This past week I had a fascinating experience with a company called Operator.
Operator is a free app I use to purchase a variety of items for both my home and my businesses. It has tremendous functionality and, like I previously mentioned, it’s free to use.
About a week ago, I asked Operator to purchase a new bed for my son, Ben, and have the bed delivered to our house in the Hamptons—a simple enough request, and one I would always have complete confidence in Operator to deliver on.
…Except they didn’t deliver.
Well, they did deliver in the sense they successfully bought the bed, but they didn’t physically deliver it—the bed went to our home in Manhattan instead.
Like any customer, I reached out to Operator’s customer service team to let them know about the problem, and their response was nothing short of spectacular.
They immediately hired a courier (on their dime) to pick up the bed from our home in New York City and drive it out to the Hamptons. Keep in mind that this journey is more than 100 miles door-to-door and that Operator is a free app to use. Within 24 hours of making a mistake, Operator had gone above and beyond to rectify the situation for someone who isn’t even a paying customer.
It was the definition of exceptional customer service…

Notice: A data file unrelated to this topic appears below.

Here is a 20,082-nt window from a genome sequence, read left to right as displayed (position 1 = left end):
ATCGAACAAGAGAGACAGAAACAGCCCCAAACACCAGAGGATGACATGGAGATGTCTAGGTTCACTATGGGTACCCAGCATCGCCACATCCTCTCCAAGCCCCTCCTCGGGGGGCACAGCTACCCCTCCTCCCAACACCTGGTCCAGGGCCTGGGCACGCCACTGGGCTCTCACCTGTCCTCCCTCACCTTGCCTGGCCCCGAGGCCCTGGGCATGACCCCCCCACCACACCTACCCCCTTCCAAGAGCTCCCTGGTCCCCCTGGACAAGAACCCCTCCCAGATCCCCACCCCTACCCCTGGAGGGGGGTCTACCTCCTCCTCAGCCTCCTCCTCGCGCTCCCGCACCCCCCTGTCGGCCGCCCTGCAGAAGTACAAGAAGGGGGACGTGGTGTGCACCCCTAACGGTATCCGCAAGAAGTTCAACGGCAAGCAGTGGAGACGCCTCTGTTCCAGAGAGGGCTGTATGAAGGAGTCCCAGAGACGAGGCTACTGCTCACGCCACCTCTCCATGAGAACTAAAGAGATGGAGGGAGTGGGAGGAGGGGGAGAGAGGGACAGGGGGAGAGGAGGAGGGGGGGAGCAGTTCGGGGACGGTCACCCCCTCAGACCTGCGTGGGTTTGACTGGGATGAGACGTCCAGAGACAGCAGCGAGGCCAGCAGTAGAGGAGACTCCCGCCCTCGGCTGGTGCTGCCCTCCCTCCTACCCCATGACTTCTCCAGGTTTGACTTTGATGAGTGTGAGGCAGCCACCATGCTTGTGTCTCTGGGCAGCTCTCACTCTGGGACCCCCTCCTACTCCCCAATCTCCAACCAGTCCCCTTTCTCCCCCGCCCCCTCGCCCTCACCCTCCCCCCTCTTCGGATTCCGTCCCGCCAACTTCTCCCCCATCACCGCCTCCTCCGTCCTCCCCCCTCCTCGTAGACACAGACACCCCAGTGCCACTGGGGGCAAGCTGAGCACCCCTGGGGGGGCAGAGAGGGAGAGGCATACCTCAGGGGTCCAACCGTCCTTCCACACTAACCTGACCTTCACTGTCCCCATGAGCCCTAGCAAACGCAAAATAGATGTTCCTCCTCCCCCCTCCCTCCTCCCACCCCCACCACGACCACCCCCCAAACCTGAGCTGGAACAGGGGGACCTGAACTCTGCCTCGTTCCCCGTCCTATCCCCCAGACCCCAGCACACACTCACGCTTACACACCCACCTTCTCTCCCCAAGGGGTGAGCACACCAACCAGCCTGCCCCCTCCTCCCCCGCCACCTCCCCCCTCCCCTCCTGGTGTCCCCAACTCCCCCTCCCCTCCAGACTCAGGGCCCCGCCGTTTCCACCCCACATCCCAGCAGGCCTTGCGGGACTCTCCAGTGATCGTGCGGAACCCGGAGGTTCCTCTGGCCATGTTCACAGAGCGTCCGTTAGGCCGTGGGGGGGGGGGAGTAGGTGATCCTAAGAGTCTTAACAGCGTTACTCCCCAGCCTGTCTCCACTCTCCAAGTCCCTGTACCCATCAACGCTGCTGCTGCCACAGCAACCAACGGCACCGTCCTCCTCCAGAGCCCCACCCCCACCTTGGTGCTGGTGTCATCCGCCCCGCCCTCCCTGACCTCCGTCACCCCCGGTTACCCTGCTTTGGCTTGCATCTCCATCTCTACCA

The type of service that makes a customer feel (strange as it may sound) indebted to the company.
The type of service that turns everyday people into brand ambassadors who want to climb to the highest mountaintops in order to sing the praises of the company.
Even though Operator screwed up, I feel more passionately about them as a brand now than I would have had they just gotten my order right in the first place.
THAT is the impact that exceptional customer service can have on people.
Would I have been fine with “good” customer service?
The kind of service that says, we’re terribly sorry Mr. Meisel, we’ll have that bed picked up from your home in New York, and have a new bed shipped to your house in the Hamptons immediately. It should arrive in the next two to three days?
But I wouldn’t have been happy and I certainly wouldn’t be sitting here today, singing the praises of the company.
And that’s why it’s so important to understand the distinction between “good” and “exceptional.” Frankly, it’s night and day, and the difference exceptional customer service can make in improving how customers view and talk about your business cannot be understated.
So be better than good, be exceptional.